Difference between pages "List of resources for Fiji" and "Squash - el zapallo"

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(New page: We offer a list of websites for you to search for additional information about the Peace Corps and Fiji, as well as to enable you to connect with returned Peace Corps Volunteers (RPCVs) wh...)
 
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We offer a list of websites for you to search for additional information about the Peace Corps and Fiji, as well as to enable you to connect with returned Peace Corps Volunteers (RPCVs) who have served here. It is difficult to track information as it is moved around on the Web, so please keep in mind as you conduct your search that we try to make sure all these links are active and current, but we cannot guarantee it.
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== Squash - el zapallo, la auyama ==
  
A note of caution: As you surf these sites, please also remember that you will find bulletin boards and chat rooms in which people are free to give opinions and advice based on their own experiences. The opinions expressed are not those of the Peace Corps or the United States government. You may also find opinions of people who were unhappy with their choice to serve in the Peace Corps. As you read these comments, we hope you will remember that the Peace Corps is not for everyone, and no two people experience their service in the same way.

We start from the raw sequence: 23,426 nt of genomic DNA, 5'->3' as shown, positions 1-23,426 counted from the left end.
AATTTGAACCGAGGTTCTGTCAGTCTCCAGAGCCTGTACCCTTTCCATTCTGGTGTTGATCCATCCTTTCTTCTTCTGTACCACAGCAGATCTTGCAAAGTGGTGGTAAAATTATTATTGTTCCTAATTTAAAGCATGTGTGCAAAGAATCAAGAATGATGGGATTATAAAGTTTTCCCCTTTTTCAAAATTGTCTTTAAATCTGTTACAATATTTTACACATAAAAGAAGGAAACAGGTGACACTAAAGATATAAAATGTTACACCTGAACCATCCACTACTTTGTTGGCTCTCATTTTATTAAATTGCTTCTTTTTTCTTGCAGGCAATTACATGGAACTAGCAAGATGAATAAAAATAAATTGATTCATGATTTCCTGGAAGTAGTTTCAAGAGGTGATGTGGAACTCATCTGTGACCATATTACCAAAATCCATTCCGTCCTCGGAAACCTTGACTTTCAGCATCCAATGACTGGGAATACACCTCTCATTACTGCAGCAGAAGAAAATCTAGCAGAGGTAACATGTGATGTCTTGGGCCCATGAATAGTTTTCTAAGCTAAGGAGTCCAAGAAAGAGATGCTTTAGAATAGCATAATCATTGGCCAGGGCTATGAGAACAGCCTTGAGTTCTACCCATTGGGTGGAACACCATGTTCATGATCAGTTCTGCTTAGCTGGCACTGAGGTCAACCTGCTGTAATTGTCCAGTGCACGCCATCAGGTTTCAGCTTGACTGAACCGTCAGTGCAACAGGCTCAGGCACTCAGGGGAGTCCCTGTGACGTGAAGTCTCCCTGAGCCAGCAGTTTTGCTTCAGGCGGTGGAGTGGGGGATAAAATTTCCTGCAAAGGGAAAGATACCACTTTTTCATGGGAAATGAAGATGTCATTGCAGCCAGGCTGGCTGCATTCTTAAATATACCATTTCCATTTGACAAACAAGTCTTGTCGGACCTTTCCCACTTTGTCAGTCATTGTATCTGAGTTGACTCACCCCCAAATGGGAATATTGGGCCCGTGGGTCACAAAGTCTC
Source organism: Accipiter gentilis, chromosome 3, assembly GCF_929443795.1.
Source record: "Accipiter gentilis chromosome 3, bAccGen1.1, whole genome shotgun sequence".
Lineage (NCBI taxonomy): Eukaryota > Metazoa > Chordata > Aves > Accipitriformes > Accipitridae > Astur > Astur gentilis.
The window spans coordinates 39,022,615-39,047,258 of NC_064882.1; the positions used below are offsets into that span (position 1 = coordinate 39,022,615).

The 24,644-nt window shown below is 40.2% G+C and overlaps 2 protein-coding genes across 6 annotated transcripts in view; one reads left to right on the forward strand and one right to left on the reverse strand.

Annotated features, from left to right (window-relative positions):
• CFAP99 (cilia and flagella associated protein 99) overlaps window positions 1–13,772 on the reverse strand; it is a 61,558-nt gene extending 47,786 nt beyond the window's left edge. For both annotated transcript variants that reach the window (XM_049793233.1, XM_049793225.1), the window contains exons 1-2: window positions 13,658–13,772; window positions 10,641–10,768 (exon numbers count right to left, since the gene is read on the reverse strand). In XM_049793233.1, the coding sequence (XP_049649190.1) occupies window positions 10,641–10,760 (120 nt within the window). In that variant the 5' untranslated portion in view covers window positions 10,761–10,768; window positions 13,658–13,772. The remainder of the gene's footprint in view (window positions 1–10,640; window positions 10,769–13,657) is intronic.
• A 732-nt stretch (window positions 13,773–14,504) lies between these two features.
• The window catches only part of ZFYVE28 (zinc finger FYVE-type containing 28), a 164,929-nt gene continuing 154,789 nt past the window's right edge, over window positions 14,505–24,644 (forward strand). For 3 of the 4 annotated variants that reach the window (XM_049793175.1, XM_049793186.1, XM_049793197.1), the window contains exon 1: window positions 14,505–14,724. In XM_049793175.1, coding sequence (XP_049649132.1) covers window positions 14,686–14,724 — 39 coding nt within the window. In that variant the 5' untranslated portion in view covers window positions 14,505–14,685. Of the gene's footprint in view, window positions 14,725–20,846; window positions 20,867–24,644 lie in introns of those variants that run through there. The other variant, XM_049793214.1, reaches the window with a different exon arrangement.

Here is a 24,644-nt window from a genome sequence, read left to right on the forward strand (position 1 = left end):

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[[Image:Auyama.JPG|left|frame|Auyama squash is a winter squash with a green shell
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and bright orange flesh inside.]]
  
===General Information About Fiji===
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'''Scientific name:''' ''Cucurbita maxima''
  
http://www.countrywatch.com <br>
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'''Discription:''' Zapallo in Panama Spanish indicates any squash. The most common kinds are zucchini and auyama (a type of winter squash). Winter Squash are a large vining crop, that produces gourds with orange flesh and large seeds that can be toasted.  
On this site, you can learn anything from what time it is in Tashkent to information about converting currency from the dollar to the ruble. Just click on your country of service and go from there.